Cape Town | A series of seven papers recently published by Implementation Science describes an approach that helps researchers to make judgements about how much confidence to place in qualitative evidence use to inform decisions about health interventions and policies. The GRADE-CERQual (‘Confidence in the Evidence from Reviews of Qualitative research’) approach is already being used in guidelines published by the World Health Organisation (WHO), the National Institute for Health and Care Excellence in the United Kingdom, the Swedish Council on Health Technology Assessment and the European Commission Initiative on Breast Cancer.
“This series provides CERQual users with detailed information on how to apply the approach”, says Simon Lewin, Co-Author of the series and Specialist Scientist in the Health Systems Research Unit of the South African Medical Research Council (SAMRC). “Decision makers equipped with the approach will be able to use qualitative evidence more appropriately”, Lewin concludes.
The series is intended primarily for researchers undertaking qualitative evidence syntheses and for decision makers using the findings from these syntheses in decision-making processes. However, it is also relevant to guideline development agencies, primary qualitative researchers and implementation scientists and practitioners. The series of papers is organised as follows:
|Paper 1||An overview of CERQual’s rationale and conceptual basis, how the approach was developed, and its aims and its main components.|
|Paper 2||Discusses how to make an overall assessment of confidence in a review finding and how to create a Summary of Qualitative Findings table.|
|Papers 3, 4, 5, 6 & 7||Discusses each CERQual component, including how the component is conceptualised and how it should be assessed.|
Guide to the GRADE-CERQual series of papers
“The importance of qualitative data is increasingly recognized when producing recommendations in public health, as these recommendations must reflect far more than the balance of benefits and harms of an intervention as measured quantitatively. Data on acceptability and feasibility, for example, are invaluable when formulating recommendations and when adapting them to the local context. The CERQual approach has been vital in helping us to use qualitative evidence appropriately”, says Dr Susan L Norris, Secretary of the WHO Guidelines Review Committee.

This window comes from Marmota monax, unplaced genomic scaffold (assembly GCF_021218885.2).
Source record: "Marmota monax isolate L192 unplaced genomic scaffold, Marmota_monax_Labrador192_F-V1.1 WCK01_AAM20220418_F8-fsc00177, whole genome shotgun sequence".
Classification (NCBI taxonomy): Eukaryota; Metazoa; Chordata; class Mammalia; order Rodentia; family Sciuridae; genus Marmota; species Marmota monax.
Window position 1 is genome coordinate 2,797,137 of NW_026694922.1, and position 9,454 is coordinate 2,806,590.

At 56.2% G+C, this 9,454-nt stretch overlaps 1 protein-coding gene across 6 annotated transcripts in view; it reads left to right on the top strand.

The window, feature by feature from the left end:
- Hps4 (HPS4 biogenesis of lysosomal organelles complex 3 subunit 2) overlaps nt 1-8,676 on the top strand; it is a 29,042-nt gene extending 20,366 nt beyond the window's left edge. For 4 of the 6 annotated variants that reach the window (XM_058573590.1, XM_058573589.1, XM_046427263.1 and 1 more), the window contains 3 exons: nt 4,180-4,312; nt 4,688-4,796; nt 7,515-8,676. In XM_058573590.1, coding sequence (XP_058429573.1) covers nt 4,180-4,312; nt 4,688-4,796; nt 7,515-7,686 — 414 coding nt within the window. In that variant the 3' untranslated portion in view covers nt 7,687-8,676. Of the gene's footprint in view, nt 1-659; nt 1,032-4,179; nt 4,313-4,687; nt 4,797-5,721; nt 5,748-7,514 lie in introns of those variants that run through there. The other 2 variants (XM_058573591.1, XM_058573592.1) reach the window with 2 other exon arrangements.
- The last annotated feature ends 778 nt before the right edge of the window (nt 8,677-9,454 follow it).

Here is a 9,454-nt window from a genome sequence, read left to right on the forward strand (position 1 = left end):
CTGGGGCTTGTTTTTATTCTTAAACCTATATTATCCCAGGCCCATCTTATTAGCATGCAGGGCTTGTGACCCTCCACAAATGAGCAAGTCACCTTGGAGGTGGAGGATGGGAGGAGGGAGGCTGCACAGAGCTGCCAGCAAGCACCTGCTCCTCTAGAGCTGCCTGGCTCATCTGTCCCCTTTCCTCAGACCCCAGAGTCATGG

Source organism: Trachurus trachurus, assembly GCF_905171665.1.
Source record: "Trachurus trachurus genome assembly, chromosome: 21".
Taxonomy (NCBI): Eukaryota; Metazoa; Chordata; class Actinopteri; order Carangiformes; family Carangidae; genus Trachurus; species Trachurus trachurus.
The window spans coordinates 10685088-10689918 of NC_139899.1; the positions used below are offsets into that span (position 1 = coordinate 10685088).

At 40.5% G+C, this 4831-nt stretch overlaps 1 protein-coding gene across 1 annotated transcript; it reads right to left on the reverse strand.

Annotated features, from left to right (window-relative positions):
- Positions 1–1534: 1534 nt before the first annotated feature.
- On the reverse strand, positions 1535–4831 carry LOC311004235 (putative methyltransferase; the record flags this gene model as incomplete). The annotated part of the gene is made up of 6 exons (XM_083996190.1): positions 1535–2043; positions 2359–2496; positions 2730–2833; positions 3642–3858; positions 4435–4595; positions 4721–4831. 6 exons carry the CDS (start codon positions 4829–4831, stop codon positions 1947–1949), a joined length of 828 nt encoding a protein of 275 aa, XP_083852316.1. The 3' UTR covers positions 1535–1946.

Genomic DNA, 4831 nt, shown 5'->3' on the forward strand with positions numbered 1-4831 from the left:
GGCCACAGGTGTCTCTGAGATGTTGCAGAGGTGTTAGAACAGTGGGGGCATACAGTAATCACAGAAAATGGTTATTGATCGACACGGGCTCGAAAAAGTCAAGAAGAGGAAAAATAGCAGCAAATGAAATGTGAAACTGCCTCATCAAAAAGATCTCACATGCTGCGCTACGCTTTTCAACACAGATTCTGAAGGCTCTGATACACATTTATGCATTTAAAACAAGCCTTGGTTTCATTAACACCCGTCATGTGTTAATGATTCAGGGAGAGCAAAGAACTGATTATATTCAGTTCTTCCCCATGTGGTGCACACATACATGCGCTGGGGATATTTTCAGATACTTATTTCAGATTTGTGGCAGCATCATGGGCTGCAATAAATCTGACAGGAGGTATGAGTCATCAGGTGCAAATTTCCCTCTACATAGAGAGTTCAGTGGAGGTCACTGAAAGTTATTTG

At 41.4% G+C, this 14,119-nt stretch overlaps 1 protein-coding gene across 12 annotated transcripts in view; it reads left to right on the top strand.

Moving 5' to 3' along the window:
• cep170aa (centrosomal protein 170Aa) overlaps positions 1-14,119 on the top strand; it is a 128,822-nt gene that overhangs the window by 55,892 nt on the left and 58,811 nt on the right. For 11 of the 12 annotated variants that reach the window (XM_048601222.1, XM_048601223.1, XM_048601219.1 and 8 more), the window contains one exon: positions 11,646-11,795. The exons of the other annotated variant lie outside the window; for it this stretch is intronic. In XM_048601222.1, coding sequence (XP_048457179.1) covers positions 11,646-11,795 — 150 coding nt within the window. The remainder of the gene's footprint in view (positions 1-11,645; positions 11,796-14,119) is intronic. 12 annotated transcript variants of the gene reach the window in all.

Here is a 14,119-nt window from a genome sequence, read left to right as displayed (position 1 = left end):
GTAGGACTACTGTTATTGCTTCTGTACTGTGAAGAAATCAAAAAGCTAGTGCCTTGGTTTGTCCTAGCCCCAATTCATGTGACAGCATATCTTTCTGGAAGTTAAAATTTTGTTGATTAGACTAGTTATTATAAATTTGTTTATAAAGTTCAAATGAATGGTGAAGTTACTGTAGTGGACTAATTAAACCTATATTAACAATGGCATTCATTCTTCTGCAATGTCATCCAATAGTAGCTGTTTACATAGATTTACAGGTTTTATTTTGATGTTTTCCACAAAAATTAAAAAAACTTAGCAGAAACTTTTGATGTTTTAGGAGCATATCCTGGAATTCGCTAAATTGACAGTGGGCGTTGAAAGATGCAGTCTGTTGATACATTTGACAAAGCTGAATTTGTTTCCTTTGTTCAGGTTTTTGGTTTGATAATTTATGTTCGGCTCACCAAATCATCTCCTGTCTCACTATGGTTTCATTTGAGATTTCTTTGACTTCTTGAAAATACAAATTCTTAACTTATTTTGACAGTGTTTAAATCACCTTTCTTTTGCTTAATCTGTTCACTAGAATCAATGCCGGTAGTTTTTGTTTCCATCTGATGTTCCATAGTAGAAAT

- The GRADE-CERQual papers are freely available on the Implementation Science website at https://implementationscience.biomedcentral.com/articles/supplements/volume-13-supplement-1
Part of the international GRADE Working Group
CERQual has been developed by an international team of qualitative researchers, as a subgroup of the GRADE (Grading of Recommendations Assessment, Development, and Evaluation) Working Group (www.gradeworkinggroup.org) with funding from the Alliance for Health Policy and Systems Research, Cochrane, Norad, the Research Council of Norway and WHO. Co-author Claire Glenton from the Norwegian Institute of Public Health notes: “We encourage those keen to support the further development of this approach to join the CERQual Group via our website (www.cerqual.org).”
About the South African Medical Research Council (SAMRC):
The scope of the SAMRC’s research includes basic laboratory investigations, clinical research and public health studies. Research at the SAMRC focuses on the following top 10 causes (www.samrc.ac.za ) of death in South Africa. To assist with delivering on this vital mandate, the organisation is led by the National Department of Health, and works with other key stakeholders such as the Department of Science and Technology, South African and international science councils, medical schools, universities, research institutions and international collaborators.
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